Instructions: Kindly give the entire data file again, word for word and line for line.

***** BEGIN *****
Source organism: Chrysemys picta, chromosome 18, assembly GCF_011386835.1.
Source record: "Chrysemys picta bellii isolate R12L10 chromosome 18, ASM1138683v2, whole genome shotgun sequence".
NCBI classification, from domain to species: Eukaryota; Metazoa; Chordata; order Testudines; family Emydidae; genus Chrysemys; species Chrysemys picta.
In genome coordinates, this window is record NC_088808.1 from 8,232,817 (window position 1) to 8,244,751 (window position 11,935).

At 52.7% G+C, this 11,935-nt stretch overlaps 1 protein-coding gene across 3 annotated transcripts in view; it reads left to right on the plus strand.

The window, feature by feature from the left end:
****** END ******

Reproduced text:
Source organism: Chrysemys picta, chromosome 18, assembly GCF_011386835.1.
Source record: "Chrysemys picta bellii isolate R12L10 chromosome 18, ASM1138683v2, whole genome shotgun sequence".
NCBI classification, from domain to species: Eukaryota; Metazoa; Chordata; order Testudines; family Emydidae; genus Chrysemys; species Chrysemys picta.
In genome coordinates, this window is record NC_088808.1 from 8,232,817 (window position 1) to 8,244,751 (window position 11,935).

At 52.7% G+C, this 11,935-nt stretch overlaps 1 protein-coding gene across 3 annotated transcripts in view; it reads left to right on the plus strand.

The window, feature by feature from the left end: